We’re reaching out to some popular creators to get their best tips and tricks for success and better understand the ups and downs of life as a trailblazer on the internet.
Tania is widely known for her “storytime” videos, in which she does her makeup and narrates dramatic and controversial stories about break-ups, cheating, and other relationship drama. In her videos, Tania says the stories she reads are anonymously submitted by fans. In addition, Tania posts product review, unboxing, lifestyle, travel, health, fitness, and self-care videos.
Tania has partnered with a remarkable amount of high-profile brands, including Disney, Hulu, the National Football League, ColourPop Cosmetics, Glossier, Anastasia Beverly Hills, and Pretty Little Thing. Alongside her career as a creator, Tania is also a professional actor, with credits in well-known series and films like Master of None, Luke Cage, City on a Hill, and The Comedian.
In an interview with Passionfruit, Tania shared what she’s learned about brand partnerships, her best-performing videos, her favorite filming and video editing tools, and more.
What social media trends are you currently paying attention to?
I love keeping up with trending videos, but I’m actually focusing on my own original content for now. I’ll always participate in makeup trends as long as it doesn’t require my audience to pay for new products!
On TikTok, what kind of video formats and styles do you find perform best for you?
The storytimes while doing my makeup have always performed well. Everyone loves the crazy voiceovers with makeup. I also have a smoothie, skincare, and “What I Eat in a Day” series, which help me connect personally with my audience.
Do you have any advice for tailoring content to TikTok as opposed to Instagram? What are the pros and cons of each platform?
This is the part I haven’t figured out yet! Instagram users are very different from TikTok users. I find TikTok users are more open, and my community is bigger. Instagram can be a bit scarier because they don’t understand the concept of a storytime. It definitely takes some adjusting. I think repurposing your TikTok content to Instagram is just fine, but staying consistent is key.
What are your favorite tools for creating beauty content?
I used to film all my content in the TikTok app, which does make it very easy to edit, but if you lose your phone or the app won’t save—it’s the worst-case scenario.
I have started filming on my new Sony ZV camera and editing on Final Cut [Pro,] which I had been doing for about 10 years for YouTube. I think the higher-quality videos are refreshing to my audience, and I have more control over the way I edit with Final Cut.
I also use Yongnuo lights from Amazon, which are very affordable! It’s all about learning how to use the lights you have to make it more interesting to look at. From there, it’s about getting creative with makeup or whatever content I’m shooting that day.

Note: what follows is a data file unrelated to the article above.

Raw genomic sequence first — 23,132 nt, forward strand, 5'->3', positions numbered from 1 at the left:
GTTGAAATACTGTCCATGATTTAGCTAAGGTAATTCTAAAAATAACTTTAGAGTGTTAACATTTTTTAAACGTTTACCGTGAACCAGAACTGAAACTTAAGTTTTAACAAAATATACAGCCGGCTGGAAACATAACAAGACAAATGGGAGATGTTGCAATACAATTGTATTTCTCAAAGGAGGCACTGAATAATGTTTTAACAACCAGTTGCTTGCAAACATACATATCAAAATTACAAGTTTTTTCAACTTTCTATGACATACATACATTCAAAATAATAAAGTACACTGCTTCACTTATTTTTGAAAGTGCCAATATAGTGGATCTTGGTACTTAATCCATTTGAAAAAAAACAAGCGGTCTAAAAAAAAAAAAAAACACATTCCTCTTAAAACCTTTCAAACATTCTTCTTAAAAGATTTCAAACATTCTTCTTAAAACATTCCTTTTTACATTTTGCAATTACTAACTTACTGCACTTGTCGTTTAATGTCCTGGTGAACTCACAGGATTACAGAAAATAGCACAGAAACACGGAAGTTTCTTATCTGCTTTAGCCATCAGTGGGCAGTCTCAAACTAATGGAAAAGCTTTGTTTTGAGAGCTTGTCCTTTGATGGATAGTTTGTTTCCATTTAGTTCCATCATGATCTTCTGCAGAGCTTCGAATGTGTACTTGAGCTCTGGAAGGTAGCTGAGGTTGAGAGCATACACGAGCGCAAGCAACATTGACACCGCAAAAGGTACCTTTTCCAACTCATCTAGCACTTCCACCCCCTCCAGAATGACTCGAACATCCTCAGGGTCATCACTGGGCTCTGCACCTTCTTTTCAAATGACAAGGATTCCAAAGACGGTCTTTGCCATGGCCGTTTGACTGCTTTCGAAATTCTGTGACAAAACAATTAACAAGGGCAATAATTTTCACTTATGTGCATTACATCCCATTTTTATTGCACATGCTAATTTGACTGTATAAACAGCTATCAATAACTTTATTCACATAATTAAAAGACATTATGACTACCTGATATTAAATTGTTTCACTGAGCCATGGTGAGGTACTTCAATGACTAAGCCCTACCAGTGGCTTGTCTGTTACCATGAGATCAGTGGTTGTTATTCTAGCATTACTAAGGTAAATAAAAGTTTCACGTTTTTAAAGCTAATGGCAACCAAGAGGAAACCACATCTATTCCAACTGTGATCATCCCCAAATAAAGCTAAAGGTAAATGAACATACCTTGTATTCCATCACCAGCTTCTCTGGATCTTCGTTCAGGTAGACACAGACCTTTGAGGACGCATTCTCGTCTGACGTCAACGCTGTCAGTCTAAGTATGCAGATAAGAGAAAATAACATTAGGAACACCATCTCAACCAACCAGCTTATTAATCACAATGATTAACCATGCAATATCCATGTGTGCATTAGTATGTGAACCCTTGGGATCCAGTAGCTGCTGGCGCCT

What do you wish you knew about content creation tools when you first started out as a creator?
Well, I started creating content back in 2013 on my YouTube channel, and back then I felt I needed a good DSLR camera, lens, and editing software, so I spent lots of money getting it only to not find success on YouTube.
For TikTok, I decided to do the opposite. I created content on my phone and used what I had instead of investing in new lighting and setup. I didn’t need those things. You can create amazing content with just your phone and a window.
What are some of the ways you monetize?
The best thing I ever did was sign with my management over at Dulcedo. They help me secure brand deals, and that has taken me a long way. I’ve created relationships with brands I never dreamed I’d be able to ever meet. I now make enough money to pay my rent, and I wasn’t able to do that before.
What monetization advice do you have for up-and-coming creators?
Find a good niche you love and apply that to trending sounds and anything trending online. Trends helped me when I started.
I would also say charge more than you think you should. At the end of the day, the brand will negotiate so don’t lowball yourself. Draft an amazing short email pitch, and email brands every single day. You can also take that pitch and send it through [direct message] as well. Think of yourself as your manager.
What are some red flags in brand partnerships that make you certain you don’t want to work with a brand?
I love having creative control because I know what works for my audience. It’s important for the brand to be open to your suggestions since you are the creator.
Also, payment is so important! Send your invoices as soon as you post, and follow up if they haven’t been paid. Don’t be afraid to ask for what you are owed.
A huge red flag to me is lack of bedside manner. If the brand is rude to you even a little, it’s best to not work with them again. It means they don’t respect or value you, and it can lead to worse. I once had a brand cancel halfway through after I had already filmed all the content. This left me with hours of unpaid work, and I could tell it would go that way because of how they spoke to me over email. Always trust your instincts!
What are some of the ways you connect with fans?
I go live as often as possible, and I answer as many questions as I can. This truly is something so vital.
What are your current goals?
Continuing! I have many projects coming up, and I’d like to announce things soon, but since I’m doing everything on my own it takes a bit longer.
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